The original Ghost in the Shell is a compact, dense, and complex film. It’s a solid unit of artistic storytelling, so perfectly composed and self-contained, despite being connected to a manga series and eventual franchise. Of the Oshii movies I’ve seen (all the major ones), Innocence has persisted as my favorite — despite the departure of the Major, this is a work that engages me completely.
Too completely. And in fact, beyond me, much like when the Stand Alone Complexes start to curve down on their final arcs. But this is most of what I gathered:
So what’s going on here is Locus Solus had been using yakuza trades routes to traffick in these girls, and Jack Volkerson wanted to rescue them without putting himself in the crosshairs of the yakuza, so programmed the gynoids to malfunction and murder people, thereby attracting police. It’s one of these journeys of predestination unbeknownst to the hero. What kind of person is fated to reach this end laid out by the departed Volkerson? Not Togusa, family man.
Now the girls are free but Batou and the Major aren’t celebrating. Batou is angry, asks if this girl ever wondered about the robot she was overdubbing for this end. Making them commit suicide. We don’t think about the consequences, and that’s the ultimate point of criticism, that we don’t think about these things. But that’s only a step to the real end.
We engender dolls with human shape and features, try to mirror ourselves, as Haraway was talking about, but again, we don’t think about the consequences. And this is literalized by the final revelation of the case. The Major says that if the dolls had voices, they’d scream they didn’t want to be human.
This is a violation of forms. In the spectrum we have the Major, who has transcended her body, and Batou, the lonely man whose only humanity is embodied in a pet dog. How does the doll burdened with humanity color these two characters, what does it all mean? Well it’s just like what Kim was talking about. We don’t cry for the gutted fish. We need to expand our definition of life. Okay, that’s cool, I like that. But is that really what the movie is about?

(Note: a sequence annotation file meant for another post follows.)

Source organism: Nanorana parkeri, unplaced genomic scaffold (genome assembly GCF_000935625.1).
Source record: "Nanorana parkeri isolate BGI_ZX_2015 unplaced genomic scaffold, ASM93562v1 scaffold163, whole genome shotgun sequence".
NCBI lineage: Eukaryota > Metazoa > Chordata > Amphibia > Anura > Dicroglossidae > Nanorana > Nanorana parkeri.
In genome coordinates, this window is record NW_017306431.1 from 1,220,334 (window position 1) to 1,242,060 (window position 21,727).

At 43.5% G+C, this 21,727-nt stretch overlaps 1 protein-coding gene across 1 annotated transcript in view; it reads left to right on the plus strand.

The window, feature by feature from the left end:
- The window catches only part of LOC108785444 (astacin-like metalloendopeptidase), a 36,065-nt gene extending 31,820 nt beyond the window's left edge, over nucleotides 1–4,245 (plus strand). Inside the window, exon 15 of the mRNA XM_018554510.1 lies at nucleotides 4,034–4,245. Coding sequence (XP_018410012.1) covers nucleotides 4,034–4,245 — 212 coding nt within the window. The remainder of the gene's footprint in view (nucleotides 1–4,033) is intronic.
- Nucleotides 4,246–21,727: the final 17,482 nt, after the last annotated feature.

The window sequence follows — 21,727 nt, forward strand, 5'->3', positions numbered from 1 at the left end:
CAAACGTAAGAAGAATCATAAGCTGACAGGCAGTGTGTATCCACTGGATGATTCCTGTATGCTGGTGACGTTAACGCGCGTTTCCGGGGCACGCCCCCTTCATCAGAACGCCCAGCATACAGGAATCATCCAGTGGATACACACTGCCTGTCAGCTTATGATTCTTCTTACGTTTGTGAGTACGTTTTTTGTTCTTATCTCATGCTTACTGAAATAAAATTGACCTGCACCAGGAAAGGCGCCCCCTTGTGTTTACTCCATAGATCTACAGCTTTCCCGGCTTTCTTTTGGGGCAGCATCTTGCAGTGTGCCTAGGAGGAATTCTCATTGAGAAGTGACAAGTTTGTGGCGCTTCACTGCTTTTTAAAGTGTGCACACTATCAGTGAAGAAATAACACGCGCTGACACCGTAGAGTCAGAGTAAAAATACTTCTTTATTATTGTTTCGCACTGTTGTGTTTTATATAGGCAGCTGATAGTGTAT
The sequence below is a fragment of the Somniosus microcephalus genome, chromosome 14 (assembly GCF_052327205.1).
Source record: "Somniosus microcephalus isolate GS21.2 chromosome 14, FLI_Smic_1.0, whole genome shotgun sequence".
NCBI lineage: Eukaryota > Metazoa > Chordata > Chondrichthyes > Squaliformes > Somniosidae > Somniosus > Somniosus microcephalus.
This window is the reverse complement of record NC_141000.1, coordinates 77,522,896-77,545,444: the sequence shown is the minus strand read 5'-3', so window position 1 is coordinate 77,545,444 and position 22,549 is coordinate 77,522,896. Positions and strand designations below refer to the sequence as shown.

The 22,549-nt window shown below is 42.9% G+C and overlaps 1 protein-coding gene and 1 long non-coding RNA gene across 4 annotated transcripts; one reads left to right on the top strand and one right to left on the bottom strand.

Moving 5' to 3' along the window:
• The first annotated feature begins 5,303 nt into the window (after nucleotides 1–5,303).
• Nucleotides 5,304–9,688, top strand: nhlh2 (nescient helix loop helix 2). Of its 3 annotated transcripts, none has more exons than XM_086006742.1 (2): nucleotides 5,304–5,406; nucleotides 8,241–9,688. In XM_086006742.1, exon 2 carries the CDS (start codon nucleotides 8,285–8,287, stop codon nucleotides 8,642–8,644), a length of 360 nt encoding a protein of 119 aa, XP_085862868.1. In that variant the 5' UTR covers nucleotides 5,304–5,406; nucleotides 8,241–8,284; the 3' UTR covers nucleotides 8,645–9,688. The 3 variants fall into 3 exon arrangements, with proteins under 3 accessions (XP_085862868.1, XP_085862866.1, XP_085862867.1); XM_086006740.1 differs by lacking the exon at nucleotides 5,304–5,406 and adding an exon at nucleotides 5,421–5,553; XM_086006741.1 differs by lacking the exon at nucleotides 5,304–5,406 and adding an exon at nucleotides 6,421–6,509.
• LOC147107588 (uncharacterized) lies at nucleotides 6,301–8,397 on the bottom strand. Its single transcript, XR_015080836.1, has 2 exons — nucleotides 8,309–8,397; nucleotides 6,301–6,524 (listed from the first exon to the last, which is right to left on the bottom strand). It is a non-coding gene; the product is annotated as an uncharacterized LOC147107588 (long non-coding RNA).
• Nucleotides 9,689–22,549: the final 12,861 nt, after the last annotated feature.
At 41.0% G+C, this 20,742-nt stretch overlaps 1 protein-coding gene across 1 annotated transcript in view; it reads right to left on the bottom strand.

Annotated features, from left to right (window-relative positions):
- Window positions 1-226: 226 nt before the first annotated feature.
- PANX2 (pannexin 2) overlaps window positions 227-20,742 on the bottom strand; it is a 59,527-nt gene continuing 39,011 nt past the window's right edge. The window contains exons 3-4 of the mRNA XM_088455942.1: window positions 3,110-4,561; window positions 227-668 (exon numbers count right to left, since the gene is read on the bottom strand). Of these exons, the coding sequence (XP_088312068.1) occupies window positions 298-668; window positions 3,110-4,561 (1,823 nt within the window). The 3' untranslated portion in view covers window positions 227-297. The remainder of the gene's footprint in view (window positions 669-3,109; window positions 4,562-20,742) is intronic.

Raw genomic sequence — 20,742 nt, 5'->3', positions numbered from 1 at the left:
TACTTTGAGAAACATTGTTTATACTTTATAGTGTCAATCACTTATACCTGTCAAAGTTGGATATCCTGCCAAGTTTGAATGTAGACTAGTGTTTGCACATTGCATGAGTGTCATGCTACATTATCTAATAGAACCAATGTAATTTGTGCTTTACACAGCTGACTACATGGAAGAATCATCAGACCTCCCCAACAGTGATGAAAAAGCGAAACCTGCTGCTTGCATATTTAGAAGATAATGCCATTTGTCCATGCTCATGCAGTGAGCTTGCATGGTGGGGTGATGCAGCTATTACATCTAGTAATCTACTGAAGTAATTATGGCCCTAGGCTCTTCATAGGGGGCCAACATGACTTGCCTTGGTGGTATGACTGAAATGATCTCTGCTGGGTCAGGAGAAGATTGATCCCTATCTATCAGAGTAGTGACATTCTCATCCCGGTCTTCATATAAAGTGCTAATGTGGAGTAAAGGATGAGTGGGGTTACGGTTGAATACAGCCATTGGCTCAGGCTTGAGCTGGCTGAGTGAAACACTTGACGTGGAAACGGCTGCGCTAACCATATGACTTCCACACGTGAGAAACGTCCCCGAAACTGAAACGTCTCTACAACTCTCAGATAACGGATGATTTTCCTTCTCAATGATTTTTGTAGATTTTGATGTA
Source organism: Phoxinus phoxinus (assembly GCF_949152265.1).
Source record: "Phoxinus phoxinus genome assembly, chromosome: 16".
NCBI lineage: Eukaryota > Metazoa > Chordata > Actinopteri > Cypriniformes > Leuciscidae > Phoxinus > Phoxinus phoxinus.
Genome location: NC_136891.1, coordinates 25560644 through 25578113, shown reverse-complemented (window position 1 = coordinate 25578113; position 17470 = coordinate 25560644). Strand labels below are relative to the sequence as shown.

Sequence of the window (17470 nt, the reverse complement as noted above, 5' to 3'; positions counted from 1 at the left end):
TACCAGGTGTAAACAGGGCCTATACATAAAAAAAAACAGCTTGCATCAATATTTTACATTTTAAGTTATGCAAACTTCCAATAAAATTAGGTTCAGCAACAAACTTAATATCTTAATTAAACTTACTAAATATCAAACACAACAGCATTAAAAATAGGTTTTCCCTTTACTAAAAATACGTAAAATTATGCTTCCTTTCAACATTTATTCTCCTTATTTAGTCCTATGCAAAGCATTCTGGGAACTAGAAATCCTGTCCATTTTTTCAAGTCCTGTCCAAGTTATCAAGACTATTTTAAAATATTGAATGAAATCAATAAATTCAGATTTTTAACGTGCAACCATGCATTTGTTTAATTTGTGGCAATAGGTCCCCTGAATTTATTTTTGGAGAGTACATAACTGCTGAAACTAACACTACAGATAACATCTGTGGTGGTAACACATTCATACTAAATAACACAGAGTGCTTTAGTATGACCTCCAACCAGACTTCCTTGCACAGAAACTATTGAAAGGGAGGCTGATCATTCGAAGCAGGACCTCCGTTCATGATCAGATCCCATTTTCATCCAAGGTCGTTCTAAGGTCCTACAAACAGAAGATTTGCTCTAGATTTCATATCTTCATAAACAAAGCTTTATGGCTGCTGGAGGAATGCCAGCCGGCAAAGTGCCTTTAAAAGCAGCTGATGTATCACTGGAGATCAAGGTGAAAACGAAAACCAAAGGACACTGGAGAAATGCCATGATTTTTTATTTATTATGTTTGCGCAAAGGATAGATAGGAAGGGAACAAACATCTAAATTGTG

This is where we return to the idea of the sequel. In the beginning, the people speaking for Batou’s loneliness are Togusa and Ishikawa, because he’s quiet about it. Clearly sensitive. But then we see what his personal life is like. There’s something missing.
Brian Ruh, in explaining the connection to the novel Locus Solus, mentions how this is a movie about grief. As the Major tells him, he hasn’t changed one bit, up to old habits like putting a jacket on her naked body, no matter what that body looks like.
So my question is how does the idea of coping with loss connect to the indicted idea of recreating ourselves? Dogs and robots and these things are individuals, they shouldn’t be overwritten. We shouldn’t try to recreate our image in them. The Major recreated herself, but didn’t coopt somebody or something, except for a gynoid, briefly. So that’s okay, but it leaves Batou in limbo. So maybe it’s not okay.
No, I think that now it’s time for Batou to understand what the Major did at the end of the first film. This is his movie, his journey, and so he has to put together the whole puzzle of the movie in order to be at peace. And the primary issue I think people have with the movie, is that there’s never an indication that he’s reached that point in the end. Character-wise, it’s an abrupt ending. But I think it’s all there. We assume that it’ll be okay, but for now, as the credits roll, the movie’s more about ideas than emotion.
Even still, overall there’s a deeply embedded message of hope. Batou has empathy for the gynoids in the end, and so his definition of life is broadened, expanded to now encompass the Major, who’s a mystery to everyone else. The Major will always be there for Batou, so he doesn’t have to let go because she isn’t gone. She’s become a guardian angel, this is one of her new forms, just like a gynoid or any other robot she can possess. She’s amorphous.
The first film is the Major’s, and the second is Batou’s. They’ve both played main, and now they’ve both played support. Much as we’d love to see a Ghost in the Shell 3: Guilt, it’s not necessary. The two movies compose a whole in that way sequels add and complete what began as complete. Ghost in the Shell is a great movie, and Innocence is somehow even better.